I’m very focused on delivering lots of value, and I couldn’t provide maximum value using the “supermarket” model, because I wasn’t as closely involved with clients.
It was also financially less rewarding. I was generating lots of invoices — but they were tiny, and my total earnings were small. It used to be that if I had four to five billable hours in a day, that was a good day.
Then one day I decided I wanted a different type of business. I purposely looked for deeper client relationships that I could invoice on a retainer basis.
I realized I could serve about six or seven clients well using this model, and I changed my business accordingly.
This involved saying no to some previous clients — including all advertising agencies. It also meant I sometimes needed to say no to new prospects.
It was a bit counterintuitive at first but really worked out for the best.
I am very happy I made that decision.
I’m working with a smaller group of clients on a retainer basis and getting to know their businesses better and better. The difference is night and day!
My stress level has dropped dramatically because I don’t have to look for new clients all the time. I also have significantly more financial security.
Today, I’m booked solid.
Your calendar fills up pretty quickly when you offer in-depth collaboration on a retainer basis. And I’m confident that the moment I have room for a new client, that slot will also fill up quickly, because word gets around.
Digging deep and daring to dream
Jelle Annaars: Something that’s working well for me right now is what I call deep networking.
I go to many digital marketing events in Belgium and I keep meeting digital media professionals. I stay in touch with them through Twitter and LinkedIn. I enjoy interacting with this crowd because I genuinely like them and want to be a part of the community. I don’t try to pitch myself; I just try to be helpful and fun to be around.
As a result, this type of networking has landed me a few great jobs.
Another practice I cannot recommend highly enough is taking one day a week to spend time on your own business.
Whether you use the time for reading, attending conferences, perfecting the way your business works, deciding which direction you want your business to take — it doesn’t matter.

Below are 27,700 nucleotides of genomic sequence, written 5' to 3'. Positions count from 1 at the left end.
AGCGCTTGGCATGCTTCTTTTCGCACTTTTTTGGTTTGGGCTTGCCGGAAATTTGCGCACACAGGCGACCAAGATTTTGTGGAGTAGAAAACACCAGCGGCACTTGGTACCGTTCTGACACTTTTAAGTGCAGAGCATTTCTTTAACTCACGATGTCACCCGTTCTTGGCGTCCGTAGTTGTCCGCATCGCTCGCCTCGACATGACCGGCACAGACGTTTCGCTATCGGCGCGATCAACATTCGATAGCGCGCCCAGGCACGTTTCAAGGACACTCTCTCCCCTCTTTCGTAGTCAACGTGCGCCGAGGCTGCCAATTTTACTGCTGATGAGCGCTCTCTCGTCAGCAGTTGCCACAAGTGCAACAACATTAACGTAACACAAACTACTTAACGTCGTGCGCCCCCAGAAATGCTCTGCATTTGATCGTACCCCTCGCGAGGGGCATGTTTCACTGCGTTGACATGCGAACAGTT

It’s very counterintuitive to say no to a client or prospect because you’re booked to work on your own business, but do it anyway.
You might not be able to invoice that day of work, but you’re increasing your long-term value and doing your future self a huge favor on all fronts.
The Rainmaker Digital products Jelle uses
Jelle Annaars: I use the Rainmaker Platform, and I recently experimented with the sales and membership features to sell a webinar and make it available afterwards.
I’m in the middle of building a course that I will host on the Platform. I’m also experimenting with the email marketing features.
I’m a Certified Content Marketer, and I do not hesitate to show my certification badge at any appropriate moment.
I still refer back to the material in the Certification program. The central idea of transforming from a copywriter into a content marketing consultant was an eye-opener for me.
I have used what I’ve learned from Rainmaker Digital to sell and produce a webinar, and I am working on a larger video course right now, called the “Content Marketing Blueprint” (in Dutch only, sorry).
Onboarding, productizing, courses, and more
Jelle Annaars: I like the new direction of my consultancy a lot and want to further improve my practice, especially when it comes to client collaboration. I’m thinking about adding universal client onboarding and off-boarding processes, an online client area to organize all materials, and a briefing process.